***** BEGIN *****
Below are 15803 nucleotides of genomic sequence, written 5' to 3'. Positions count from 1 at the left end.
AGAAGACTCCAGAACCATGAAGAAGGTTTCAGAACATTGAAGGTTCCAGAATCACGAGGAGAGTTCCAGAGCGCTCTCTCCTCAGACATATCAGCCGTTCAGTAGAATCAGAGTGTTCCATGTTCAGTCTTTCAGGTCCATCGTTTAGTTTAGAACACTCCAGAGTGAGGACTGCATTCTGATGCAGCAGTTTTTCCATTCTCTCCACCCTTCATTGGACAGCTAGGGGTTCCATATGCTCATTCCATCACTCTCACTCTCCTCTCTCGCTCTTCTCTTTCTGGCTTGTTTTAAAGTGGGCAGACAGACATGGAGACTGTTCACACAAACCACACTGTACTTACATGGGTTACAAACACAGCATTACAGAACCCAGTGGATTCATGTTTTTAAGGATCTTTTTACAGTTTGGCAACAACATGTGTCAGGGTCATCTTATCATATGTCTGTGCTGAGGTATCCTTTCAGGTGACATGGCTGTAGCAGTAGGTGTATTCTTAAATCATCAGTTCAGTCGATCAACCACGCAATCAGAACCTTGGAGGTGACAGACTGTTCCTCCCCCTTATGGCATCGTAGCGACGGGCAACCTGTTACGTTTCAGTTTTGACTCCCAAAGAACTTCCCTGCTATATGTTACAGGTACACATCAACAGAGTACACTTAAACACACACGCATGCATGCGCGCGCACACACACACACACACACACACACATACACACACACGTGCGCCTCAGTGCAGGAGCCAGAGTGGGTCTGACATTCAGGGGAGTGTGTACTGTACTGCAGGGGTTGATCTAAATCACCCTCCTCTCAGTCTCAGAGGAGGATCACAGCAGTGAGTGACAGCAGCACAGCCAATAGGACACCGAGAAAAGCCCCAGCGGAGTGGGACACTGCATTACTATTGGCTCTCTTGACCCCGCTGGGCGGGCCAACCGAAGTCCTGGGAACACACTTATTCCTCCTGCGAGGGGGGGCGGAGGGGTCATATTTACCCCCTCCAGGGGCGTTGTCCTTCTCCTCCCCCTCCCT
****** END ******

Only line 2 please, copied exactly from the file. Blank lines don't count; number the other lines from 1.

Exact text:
AGAAGACTCCAGAACCATGAAGAAGGTTTCAGAACATTGAAGGTTCCAGAATCACGAGGAGAGTTCCAGAGCGCTCTCTCCTCAGACATATCAGCCGTTCAGTAGAATCAGAGTGTTCCATGTTCAGTCTTTCAGGTCCATCGTTTAGTTTAGAACACTCCAGAGTGAGGACTGCATTCTGATGCAGCAGTTTTTCCATTCTCTCCACCCTTCATTGGACAGCTAGGGGTTCCATATGCTCATTCCATCACTCTCACTCTCCTCTCTCGCTCTTCTCTTTCTGGCTTGTTTTAAAGTGGGCAGACAGACATGGAGACTGTTCACACAAACCACACTGTACTTACATGGGTTACAAACACAGCATTACAGAACCCAGTGGATTCATGTTTTTAAGGATCTTTTTACAGTTTGGCAACAACATGTGTCAGGGTCATCTTATCATATGTCTGTGCTGAGGTATCCTTTCAGGTGACATGGCTGTAGCAGTAGGTGTATTCTTAAATCATCAGTTCAGTCGATCAACCACGCAATCAGAACCTTGGAGGTGACAGACTGTTCCTCCCCCTTATGGCATCGTAGCGACGGGCAACCTGTTACGTTTCAGTTTTGACTCCCAAAGAACTTCCCTGCTATATGTTACAGGTACACATCAACAGAGTACACTTAAACACACACGCATGCATGCGCGCGCACACACACACACACACACACACACATACACACACACGTGCGCCTCAGTGCAGGAGCCAGAGTGGGTCTGACATTCAGGGGAGTGTGTACTGTACTGCAGGGGTTGATCTAAATCACCCTCCTCTCAGTCTCAGAGGAGGATCACAGCAGTGAGTGACAGCAGCACAGCCAATAGGACACCGAGAAAAGCCCCAGCGGAGTGGGACACTGCATTACTATTGGCTCTCTTGACCCCGCTGGGCGGGCCAACCGAAGTCCTGGGAACACACTTATTCCTCCTGCGAGGGGGGGCGGAGGGGTCATATTTACCCCCTCCAGGGGCGTTGTCCTTCTCCTCCCCCTCCCT